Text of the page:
As a beginner, don’t worry too much about getting even tension, or holding the needles/hook or yarn perfectly. If you relax, don’t panic and just keep going you’ll eventually learn how to create an even tension and find a way to hold your needles/hook and yarn that’s most comfortable for you. There is no right or wrong way to knit and crochet, just your way. So take it easy, relax and enjoy and eventually it will all fall into place.
The beauty of knitting and crochet is that they can be taken and enjoyed anywhere - sitting in a café, while on public transport, indoors or outdoors. If you’re at home and carving out a bit of self-care time then take a moment to set the mood for yourself. That might be putting on your favorite music or film, lighting a candle, or making yourself something nice to drink while you craft - you do you. If you feel like incorporating your social well-being into your knitting or crochet self-care then joining a knitting/crochet group or attending a knitting workshop might be just the thing to set the mood for you.
Never be afraid to ask for help. With crafting there is always something to learn, no matter how long you’ve been knitting or crocheting for. If there’s something you don’t understand or would like to learn then reach out to a friend, ask at a workshop, utilize online resources like the Stitch & Story’s Beginner’s Guide blog or video tutorials, or contact us directly via Facebook, Instagram or email - the supportive Stitch & Story customer service team are always ready to help where they can.
‘It's a bit like cooking; some people like it sweet, some people like it salty.’ - K.W.
Don’t be afraid to break the rules. Once you know the basics, experiment with yarns, needles and patterns to make your knitting and crochet projects work for you. If using long knitting needles doesn’t feel comfortable for you then switch to a shorter pair. If you want to make a scarf wider or narrower, then cast on a few more or less stitches to create the width that’s perfect for you. If you prefer the magic ring (magic loop) method to joining foundation chains, when crocheting in the round, then switch them up. It’s all part of the learning process.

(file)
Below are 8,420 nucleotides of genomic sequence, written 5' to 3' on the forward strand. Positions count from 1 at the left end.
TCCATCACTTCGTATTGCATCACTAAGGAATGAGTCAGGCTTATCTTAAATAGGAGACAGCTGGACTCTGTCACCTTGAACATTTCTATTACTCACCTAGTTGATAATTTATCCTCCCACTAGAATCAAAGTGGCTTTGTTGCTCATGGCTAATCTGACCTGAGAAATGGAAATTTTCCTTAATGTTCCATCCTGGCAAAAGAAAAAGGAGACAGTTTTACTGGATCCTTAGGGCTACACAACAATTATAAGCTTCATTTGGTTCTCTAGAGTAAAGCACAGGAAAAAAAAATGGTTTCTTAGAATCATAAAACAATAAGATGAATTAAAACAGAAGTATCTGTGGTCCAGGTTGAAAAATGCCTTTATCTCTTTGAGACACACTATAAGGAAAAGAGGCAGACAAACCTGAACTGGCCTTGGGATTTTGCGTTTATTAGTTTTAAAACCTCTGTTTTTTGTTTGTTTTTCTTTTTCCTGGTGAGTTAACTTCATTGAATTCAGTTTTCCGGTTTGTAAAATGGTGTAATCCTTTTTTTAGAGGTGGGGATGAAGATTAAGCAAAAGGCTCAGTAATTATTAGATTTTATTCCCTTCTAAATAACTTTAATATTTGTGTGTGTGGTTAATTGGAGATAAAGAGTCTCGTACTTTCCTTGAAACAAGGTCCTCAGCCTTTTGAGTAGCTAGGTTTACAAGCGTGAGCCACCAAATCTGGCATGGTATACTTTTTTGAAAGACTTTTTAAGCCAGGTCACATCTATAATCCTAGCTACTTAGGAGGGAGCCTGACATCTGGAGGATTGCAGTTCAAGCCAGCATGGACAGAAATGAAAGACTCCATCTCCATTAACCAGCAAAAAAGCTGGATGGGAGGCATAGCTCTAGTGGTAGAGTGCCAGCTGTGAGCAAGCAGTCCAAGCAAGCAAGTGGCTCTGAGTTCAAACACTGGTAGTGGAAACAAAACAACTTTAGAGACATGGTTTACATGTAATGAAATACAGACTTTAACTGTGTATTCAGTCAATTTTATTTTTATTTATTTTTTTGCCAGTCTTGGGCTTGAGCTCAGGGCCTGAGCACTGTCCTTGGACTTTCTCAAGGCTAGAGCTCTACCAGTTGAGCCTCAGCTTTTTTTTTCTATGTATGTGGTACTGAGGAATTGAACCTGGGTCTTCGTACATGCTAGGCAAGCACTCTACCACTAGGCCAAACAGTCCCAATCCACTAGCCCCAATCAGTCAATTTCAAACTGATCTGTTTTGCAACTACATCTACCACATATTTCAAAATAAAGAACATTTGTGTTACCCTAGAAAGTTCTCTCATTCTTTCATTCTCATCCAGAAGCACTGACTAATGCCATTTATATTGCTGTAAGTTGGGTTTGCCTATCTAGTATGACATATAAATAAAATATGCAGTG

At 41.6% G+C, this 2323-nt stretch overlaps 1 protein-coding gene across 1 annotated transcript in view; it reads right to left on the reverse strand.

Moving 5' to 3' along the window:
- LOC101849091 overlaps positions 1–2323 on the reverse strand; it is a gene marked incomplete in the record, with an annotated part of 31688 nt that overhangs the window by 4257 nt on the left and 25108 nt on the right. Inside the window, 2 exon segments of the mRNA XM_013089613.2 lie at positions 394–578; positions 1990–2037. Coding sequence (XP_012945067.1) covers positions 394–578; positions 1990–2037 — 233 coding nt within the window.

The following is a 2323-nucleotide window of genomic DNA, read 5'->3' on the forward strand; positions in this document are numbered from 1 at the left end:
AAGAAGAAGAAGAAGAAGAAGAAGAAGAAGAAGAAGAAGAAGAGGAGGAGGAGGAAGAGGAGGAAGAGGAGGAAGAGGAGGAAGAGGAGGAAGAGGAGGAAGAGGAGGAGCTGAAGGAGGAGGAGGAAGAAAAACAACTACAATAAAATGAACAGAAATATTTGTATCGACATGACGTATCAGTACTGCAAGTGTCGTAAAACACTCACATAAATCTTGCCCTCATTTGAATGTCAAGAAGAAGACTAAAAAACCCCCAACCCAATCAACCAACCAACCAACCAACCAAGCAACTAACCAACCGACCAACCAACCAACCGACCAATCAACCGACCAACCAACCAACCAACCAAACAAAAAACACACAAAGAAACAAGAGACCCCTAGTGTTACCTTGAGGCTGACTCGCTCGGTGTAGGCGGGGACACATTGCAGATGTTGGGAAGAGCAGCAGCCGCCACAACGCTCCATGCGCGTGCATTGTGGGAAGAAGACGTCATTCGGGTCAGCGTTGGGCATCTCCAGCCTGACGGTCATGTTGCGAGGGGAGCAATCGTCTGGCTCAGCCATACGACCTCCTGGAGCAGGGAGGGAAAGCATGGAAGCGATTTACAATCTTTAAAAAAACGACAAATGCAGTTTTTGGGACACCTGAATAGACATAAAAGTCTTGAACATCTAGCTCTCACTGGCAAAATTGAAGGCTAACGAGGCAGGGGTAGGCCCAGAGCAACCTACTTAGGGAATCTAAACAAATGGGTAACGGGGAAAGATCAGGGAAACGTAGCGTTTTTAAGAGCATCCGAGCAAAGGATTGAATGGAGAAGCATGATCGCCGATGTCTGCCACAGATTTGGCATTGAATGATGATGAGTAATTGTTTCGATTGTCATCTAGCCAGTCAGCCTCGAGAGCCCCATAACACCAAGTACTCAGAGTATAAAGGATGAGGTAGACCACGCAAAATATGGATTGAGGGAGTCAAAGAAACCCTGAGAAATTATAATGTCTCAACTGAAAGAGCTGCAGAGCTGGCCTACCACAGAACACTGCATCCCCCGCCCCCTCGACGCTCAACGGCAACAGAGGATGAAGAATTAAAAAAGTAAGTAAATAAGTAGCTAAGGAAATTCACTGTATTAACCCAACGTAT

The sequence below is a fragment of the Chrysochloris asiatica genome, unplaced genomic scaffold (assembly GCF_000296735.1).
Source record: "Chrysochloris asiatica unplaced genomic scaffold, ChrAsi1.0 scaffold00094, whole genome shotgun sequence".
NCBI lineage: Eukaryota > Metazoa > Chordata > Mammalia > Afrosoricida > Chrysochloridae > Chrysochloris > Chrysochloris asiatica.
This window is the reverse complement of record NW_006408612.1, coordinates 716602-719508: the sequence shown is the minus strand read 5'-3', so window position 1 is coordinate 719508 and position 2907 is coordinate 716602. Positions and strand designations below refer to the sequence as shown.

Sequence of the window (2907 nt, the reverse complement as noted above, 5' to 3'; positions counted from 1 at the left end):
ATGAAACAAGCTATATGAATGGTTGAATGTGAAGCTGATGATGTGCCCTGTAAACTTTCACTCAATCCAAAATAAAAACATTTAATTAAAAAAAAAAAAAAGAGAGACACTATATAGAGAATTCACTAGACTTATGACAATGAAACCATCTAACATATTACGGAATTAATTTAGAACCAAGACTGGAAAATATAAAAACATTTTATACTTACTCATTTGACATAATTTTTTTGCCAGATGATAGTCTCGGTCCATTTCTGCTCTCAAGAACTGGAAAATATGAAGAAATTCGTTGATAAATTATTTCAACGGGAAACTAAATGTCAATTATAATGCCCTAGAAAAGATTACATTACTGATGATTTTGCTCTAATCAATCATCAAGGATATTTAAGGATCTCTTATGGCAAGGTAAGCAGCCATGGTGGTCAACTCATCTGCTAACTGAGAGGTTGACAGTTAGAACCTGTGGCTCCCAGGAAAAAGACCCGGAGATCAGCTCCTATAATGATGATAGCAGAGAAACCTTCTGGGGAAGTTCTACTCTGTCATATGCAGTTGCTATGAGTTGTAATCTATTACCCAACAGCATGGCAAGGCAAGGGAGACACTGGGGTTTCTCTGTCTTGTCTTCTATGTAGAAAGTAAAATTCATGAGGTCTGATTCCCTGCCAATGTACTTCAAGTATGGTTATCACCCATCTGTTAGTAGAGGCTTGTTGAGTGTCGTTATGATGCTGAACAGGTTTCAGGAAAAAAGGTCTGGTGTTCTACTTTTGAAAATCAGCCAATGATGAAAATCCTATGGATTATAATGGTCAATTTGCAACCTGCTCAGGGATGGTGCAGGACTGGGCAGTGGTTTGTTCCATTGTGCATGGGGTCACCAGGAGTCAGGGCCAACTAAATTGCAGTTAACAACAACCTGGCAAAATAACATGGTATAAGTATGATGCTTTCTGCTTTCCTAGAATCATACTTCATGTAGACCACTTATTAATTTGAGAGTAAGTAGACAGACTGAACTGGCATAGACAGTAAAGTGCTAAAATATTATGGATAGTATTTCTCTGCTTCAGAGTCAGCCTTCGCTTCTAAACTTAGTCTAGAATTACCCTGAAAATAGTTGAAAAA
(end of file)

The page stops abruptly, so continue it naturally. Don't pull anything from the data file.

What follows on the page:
Don’t be afraid to challenge yourself. Engaging your brain, as well as your hands, is beneficial for your health. If the patterns you’re following are starting to feel easy then challenge yourself to move up a level. As long as you practice patience (point 1) and aren’t afraid to ask for help (point 6), if needed, then there is no reason you couldn’t manage a more difficult pattern or knitting/crochet kit. Completing a more challenging project has the added benefit of satisfaction at mastering something new. If you’re unsure of Stitch & Story’s kit levels and which may be best suited to you then read our blog post here.
Hopefully we’ve inspired you to incorporate knitting and/or crochet into your self-care routine or, at the very least, shown you how to make crafting an act of self-care. If you feel guilty about taking the time for self-care, remember that it is an essential component of a healthy lifestyle and can be as simple as taking ten minutes out of your day to do something just for you. Do you use knitting/crochet as a form of self-care? We’d love for you to share your crafting self-care moments in the comments.